But the imminent independence of the territory threatened to touch off a diplomatic crisis and possible unrest.

Russian President Vladimir Putin, arguing that independence without U.N. approval would set a dangerous precedent for "frozen conflicts" across the former Soviet Union and around the world, pressured the Security Council to intervene.

In the Serbian capital, Belgrade, about 1,000 protesters waved Serbian flags and chanted "Kosovo is the heart of Serbia." Officials ruled out any military response, but warned that Serbia would downgrade relations with any foreign government that recognizes Kosovo's independence.

NATO, which still has 16,000 peacekeepers in Kosovo, boosted patrols in the tense north and in scattered, isolated enclaves where most of the Serbs live in hopes of easing the chances of violence, and international police deployed Saturday to back up local forces.

Some Serbs have suffered reprisal attacks carried out by ethnic Albanians seeking to avenge the bloodshed of the 1998-99 war. There were concerns that edgy Serbs might pack up and leave, but the head of the influential Serbian Orthodox Church appealed to them Saturday to "stay in their homes and guard this holy Serbian land."

Many ethnic Albanian Kosovars, their long-awaited nationhood almost upon them, expressed disbelief that it would actually happen. For others, the joy was tempered by the what lies ahead: Building a multiethnic society and lifting themselves out of poverty and 50 percent unemployment.

But new posters implored people — ethnic Albanians, at least — to relax and enjoy the moment.

"Celebrate with dignity," read the posters, illustrated with bright red hearts.

Ethnic Albanians in Kosovo took to streets to celebrate the declaration of independence from Serbia expected to come this weekend.

People gathered in groups in the outskirts of the province's capital, Pristina, late Friday, dancing in circles to the rhythm of drums and other traditional instruments.

"We are very, very happy, this is really happening," said Ahmet Jashari, an ethnic Albanian in the town of Lipljane who was draped in an American flag. "We have been waiting for this for a long time, for a century."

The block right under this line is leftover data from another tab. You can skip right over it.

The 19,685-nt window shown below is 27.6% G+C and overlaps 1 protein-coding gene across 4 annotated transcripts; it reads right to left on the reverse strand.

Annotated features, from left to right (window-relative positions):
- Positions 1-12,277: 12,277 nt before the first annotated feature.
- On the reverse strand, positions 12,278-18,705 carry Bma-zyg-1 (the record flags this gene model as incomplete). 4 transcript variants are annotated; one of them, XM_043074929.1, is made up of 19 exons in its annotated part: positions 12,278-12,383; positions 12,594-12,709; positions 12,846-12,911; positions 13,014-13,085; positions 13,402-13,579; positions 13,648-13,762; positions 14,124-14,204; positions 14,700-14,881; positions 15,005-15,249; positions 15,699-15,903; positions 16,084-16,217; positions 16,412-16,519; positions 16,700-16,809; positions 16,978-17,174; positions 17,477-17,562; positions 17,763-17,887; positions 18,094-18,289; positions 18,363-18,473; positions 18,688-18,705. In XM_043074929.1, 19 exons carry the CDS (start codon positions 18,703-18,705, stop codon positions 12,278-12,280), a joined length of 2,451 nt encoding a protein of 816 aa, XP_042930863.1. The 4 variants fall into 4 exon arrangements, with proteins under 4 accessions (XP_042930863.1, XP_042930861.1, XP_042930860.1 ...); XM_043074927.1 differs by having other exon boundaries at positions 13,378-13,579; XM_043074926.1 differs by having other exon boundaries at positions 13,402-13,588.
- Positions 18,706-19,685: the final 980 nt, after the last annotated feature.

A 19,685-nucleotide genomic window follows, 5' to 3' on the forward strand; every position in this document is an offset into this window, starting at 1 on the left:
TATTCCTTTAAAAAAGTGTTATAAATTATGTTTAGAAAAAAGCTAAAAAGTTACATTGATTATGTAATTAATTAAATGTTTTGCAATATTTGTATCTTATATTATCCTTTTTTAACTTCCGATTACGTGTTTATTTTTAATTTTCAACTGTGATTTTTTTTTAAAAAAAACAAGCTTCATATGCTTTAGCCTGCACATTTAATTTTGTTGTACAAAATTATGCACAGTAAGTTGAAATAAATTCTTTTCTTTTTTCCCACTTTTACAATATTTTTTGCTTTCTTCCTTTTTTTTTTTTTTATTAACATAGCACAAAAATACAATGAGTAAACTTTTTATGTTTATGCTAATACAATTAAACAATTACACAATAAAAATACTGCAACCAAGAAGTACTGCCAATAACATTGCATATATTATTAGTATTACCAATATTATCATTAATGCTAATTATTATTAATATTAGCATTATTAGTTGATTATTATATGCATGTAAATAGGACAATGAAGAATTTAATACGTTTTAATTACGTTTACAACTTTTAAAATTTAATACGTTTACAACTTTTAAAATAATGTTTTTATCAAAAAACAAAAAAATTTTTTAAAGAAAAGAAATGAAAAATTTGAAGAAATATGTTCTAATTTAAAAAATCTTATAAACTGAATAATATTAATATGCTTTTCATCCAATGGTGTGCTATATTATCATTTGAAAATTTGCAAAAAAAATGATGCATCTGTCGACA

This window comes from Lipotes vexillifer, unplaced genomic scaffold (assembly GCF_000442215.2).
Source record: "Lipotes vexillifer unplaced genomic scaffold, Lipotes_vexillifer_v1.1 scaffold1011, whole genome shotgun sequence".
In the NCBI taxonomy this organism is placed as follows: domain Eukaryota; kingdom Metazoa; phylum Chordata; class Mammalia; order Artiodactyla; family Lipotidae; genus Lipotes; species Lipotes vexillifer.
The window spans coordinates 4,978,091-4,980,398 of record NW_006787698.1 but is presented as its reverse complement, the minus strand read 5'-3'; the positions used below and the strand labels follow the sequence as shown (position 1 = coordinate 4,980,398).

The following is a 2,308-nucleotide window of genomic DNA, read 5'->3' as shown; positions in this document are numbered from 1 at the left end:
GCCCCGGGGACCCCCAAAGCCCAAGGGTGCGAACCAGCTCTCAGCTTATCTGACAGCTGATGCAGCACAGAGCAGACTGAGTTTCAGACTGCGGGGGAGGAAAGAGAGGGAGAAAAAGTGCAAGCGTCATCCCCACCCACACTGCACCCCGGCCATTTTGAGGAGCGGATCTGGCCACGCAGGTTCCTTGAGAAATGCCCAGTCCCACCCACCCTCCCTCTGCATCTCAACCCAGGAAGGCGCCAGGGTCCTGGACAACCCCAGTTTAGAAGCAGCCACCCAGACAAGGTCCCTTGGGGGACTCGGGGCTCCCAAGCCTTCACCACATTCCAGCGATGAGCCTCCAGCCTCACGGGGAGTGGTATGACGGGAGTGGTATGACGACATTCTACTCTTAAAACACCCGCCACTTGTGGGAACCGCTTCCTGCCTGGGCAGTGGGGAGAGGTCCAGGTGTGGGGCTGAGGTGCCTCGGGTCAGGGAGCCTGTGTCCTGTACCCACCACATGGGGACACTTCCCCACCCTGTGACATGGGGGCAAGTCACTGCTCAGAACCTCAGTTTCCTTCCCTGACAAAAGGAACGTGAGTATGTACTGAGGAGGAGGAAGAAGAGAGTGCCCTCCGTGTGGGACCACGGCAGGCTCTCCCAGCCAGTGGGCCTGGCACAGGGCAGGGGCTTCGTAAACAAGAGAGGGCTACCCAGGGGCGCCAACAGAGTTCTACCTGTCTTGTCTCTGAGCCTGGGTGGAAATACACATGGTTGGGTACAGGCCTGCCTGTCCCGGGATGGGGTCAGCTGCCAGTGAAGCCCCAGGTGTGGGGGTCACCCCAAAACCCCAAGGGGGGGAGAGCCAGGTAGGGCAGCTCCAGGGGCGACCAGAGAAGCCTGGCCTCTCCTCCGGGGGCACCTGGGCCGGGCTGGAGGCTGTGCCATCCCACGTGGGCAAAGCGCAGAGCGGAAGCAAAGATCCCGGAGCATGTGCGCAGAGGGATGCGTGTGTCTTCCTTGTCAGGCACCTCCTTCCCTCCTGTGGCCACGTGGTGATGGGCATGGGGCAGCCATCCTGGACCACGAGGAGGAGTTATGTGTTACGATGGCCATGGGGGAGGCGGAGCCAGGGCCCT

The jubilant crowds honked car horns and waved flags as they drove by NATO peacekeepers in charge of security. On Friday, the NATO force, known as KFOR, increased its visibility in an effort to prevent any violence.

Parliament expected to act Sunday
Kosovo's leaders have announced no date for a declaration of Kosovo's secession from Serbia — and its own statehood. But the multiethnic Parliament is expected to approve the declaration Sunday and select a flag and a crest, as well.

And celebrations throughout the province were gaining pace Friday.

Shops and houses were decorated with Albanian national flags, hanging beside those of the United States and the European Union, most of whose members support Kosovo's independence.

Officials, too, are ready for the celebrations. An orchestra will perform after the declaration. Fireworks have been planned to mark the moment.

Police have warned that roads will be blocked to control the crowds expected to flow into Pristina.

Ethnic Albanians make up 90 percent of Kosovo's population. The rest are Serbs, most of whom want to keep the province under Belgrade's control.

About 10,000 ethnic Albanians died during the 1998-99 war, in which Serb forces cracked down brutally on the separatists. The conflict ended after NATO bombarded Serb forces for 79 days, bringing Kosovo under UN and NATO control.

Copyright 2008 The Associated Press. All rights reserved. This material may not be published, broadcast, rewritten or redistributed.